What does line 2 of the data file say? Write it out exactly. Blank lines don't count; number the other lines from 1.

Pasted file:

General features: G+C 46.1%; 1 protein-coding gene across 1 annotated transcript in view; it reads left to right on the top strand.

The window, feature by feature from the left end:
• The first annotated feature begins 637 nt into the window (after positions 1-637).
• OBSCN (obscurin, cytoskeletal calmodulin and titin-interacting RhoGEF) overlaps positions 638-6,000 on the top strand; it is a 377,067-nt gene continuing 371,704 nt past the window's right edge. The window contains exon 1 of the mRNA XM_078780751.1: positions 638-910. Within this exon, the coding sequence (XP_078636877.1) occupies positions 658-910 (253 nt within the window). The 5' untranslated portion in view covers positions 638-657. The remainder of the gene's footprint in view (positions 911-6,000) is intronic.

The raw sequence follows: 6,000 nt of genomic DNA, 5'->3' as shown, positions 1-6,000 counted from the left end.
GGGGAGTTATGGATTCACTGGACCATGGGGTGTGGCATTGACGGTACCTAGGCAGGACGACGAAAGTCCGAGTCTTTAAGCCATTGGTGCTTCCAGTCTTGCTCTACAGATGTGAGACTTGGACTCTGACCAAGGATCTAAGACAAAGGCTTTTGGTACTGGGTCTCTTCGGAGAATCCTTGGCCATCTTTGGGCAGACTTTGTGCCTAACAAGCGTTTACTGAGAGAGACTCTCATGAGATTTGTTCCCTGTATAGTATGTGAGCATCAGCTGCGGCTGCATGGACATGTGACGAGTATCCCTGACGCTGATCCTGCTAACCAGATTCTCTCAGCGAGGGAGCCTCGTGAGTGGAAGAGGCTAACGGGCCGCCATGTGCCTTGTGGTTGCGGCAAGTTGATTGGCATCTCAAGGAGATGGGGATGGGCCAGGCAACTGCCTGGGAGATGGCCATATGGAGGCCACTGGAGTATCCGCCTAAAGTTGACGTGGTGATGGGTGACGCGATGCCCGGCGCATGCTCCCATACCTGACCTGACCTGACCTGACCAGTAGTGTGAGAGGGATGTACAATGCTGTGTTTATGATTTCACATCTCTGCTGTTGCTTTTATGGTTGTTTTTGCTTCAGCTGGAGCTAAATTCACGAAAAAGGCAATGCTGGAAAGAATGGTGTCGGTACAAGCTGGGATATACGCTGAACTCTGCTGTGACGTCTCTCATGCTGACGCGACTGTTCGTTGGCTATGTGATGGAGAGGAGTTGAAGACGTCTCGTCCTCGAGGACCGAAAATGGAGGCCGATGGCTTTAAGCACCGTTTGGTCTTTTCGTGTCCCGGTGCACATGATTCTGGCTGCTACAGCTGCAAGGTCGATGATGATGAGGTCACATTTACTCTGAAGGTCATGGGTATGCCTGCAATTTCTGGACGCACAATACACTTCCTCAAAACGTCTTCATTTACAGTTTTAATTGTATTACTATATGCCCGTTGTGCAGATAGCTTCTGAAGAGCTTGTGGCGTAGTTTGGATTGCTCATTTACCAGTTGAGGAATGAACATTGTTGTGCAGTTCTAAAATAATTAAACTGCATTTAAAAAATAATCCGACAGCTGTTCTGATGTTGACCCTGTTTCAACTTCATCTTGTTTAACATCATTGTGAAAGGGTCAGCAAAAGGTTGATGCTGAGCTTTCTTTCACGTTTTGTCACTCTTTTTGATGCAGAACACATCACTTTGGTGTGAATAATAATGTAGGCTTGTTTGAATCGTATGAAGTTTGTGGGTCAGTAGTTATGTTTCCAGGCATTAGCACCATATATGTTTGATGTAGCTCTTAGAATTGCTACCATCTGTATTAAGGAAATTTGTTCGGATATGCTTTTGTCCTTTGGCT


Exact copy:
The window, feature by feature from the left end: